Computer engineers: Virtual patients also experience racial bias
GAINESVILLE, Fla. — For black people, it doesn’t matter whether their color shows up in pigments or pixels. Doctors may be less likely to heed their complaints either way.
So suggests a new study that used virtual patients — computer-generated people able to carry on a limited conversation with human counterparts — to test how medical students respond to white- and dark-skinned patients. The study found that the white third-year students were less empathetic with dark-skinned than light-skinned virtual patients during brief one-on-one interviews, suggesting racial bias extends from real people to their virtual representations.
Lok is one of five authors of a paper on the study set to appear this fall in the journal Intelligent Virtual Agents.
He also is the lead investigator of a four-year-old research project, funded in part by the National Science Foundation, aimed at using racially diverse virtual patients as a new tool to train medical students to identify and avoid racial bias — a kind of human-relations equivalent to the equipment used to train pilots.
“We’re hoping that in the future, we will be able to automatically detect bias and, then and there, help medical students out,” Lok said. “That’s really our goal: An interpersonal simulator, just like a flight simulator, to help people get better at this skill of interacting with people who come from different racial and ethnic backgrounds.”
Deeply embedded racial bias against minorities has been a hot issue in medicine since at least 2002, when “Unequal Treatment,” a national study of the phenomenon commissioned by Congress, was released.
The study found that racial and ethnic minorities consistently receive lower quality health care than their white counterparts and attributed the problem in part to bias or prejudice — bias all the more pernicious because it may be unconscious. Such unequal treatment is thought to be one reason that minorities, especially blacks, consistently suffer higher rates of many serious diseases.
Lok said medical schools use actors or actresses in role-playing scenarios for a wide range of medical training, including helping future doctors combat racial bias. While the actors can be highly effective, they also come with logistical challenges, he said. For one, actors may not be available, especially in states or cities with low minority populations. They are expensive. And they cannot offer all the students exactly the same experience, he said.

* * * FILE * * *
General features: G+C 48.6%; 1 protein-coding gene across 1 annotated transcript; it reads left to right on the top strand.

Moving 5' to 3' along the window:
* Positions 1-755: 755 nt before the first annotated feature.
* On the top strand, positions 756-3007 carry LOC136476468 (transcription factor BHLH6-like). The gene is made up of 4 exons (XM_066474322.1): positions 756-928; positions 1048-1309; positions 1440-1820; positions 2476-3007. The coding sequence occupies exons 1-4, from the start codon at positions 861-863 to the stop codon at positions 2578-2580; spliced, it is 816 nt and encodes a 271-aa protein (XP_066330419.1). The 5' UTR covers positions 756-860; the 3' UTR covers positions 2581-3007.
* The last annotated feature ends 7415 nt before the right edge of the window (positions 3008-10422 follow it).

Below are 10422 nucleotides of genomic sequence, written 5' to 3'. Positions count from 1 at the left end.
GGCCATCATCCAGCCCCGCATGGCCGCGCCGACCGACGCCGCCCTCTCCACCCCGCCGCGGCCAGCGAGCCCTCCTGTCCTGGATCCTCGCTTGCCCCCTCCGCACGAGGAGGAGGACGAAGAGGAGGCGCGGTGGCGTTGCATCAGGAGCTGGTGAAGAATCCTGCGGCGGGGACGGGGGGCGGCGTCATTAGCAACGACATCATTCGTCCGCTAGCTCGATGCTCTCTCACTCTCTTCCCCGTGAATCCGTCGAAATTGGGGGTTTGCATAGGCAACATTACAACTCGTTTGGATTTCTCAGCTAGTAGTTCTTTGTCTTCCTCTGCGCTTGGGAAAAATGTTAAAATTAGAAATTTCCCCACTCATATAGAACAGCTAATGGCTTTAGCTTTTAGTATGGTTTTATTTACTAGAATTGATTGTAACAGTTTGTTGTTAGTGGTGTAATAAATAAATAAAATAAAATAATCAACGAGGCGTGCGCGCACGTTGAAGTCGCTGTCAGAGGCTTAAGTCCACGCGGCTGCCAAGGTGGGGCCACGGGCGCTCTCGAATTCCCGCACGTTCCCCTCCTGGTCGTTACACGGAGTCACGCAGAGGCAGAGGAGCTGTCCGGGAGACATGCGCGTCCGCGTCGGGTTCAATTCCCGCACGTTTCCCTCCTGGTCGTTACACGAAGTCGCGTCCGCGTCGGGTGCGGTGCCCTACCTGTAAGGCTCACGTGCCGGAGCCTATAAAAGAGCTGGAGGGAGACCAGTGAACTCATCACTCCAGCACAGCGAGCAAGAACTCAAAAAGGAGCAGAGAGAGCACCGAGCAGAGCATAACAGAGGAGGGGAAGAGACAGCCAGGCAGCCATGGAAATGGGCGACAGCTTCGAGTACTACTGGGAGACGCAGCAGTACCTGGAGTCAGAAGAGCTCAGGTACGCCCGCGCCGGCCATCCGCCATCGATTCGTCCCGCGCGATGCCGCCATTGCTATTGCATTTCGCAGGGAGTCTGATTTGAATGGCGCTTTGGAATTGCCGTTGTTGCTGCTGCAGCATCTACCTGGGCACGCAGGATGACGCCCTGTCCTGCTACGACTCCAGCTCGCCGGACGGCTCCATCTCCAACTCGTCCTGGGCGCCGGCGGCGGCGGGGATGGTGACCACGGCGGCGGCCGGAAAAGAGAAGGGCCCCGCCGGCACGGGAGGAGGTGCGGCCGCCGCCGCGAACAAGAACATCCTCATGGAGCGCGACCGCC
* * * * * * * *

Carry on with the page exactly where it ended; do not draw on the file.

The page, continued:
Virtual patients pose none of these problems, Lok said. But before educators can embrace them, they must know practitioners respond to virtual people as they do real people.
The researchers used virtual patient technology developed in Lok’s UF laboratory. The technology taps voice recognition software to allow people to speak normally with the virtual patient, who appears on a projected screen. The human subject wears a hat studded with special tape that reflects infrared light. Detectors pick up the reflections, informing the computer of the motions of the subject’s head. This allows the virtual patient to move his or her head in response andmaintain eye contact during conversation.
The researchers divided a group of almost two dozen third-year medical students at medical school in the Southeast, with half the students interviewing a light-skinned virtual woman, the others a dark-skinned woman. But for the skin tone, the virtual women had the same voice, animation and appearance. Medical faculty and other observers watched recorded videos of the students in the interviews, but the observers were blinded to the skin color of the virtual patient. They then rated the students’ empathy toward the woman’s medical complaints, using a standardized scale.
The observers rated the students interviewing the dark-skinned woman as consistently less empathetic. The results correlated with standard psychological tests of the students, tests that showed they had an unconscious bias against minorities.
The technology is so new that Lok said it “barely works” – for example, the virtual patient may misunderstand the human user and respond with a non sequitur. But Lok said he is confident it will improve rapidly.
Brent Rossen, another author of the paper and a UF graduate student, said most of the medical students in the trial were keen to use it, because they recognized its intrinsic value.
“These are people who want to treat others equally, but racial bias is a very subconscious thing, and in the end it really has to be trained out,” Rossen said. “One way to do that is through repeated exposures to the subject of the bias, which is where this research comes in.”
Lok, Rossen and Kyle Johnsen, a graduate student at the time of the study who has since earned his Ph.D., collaborated on the study. The two other authors were Dr. Adeline Deladisma, a medical resident, and Dr. Scott Lind, chief of surgical oncology, both of the Medical College of Georgia.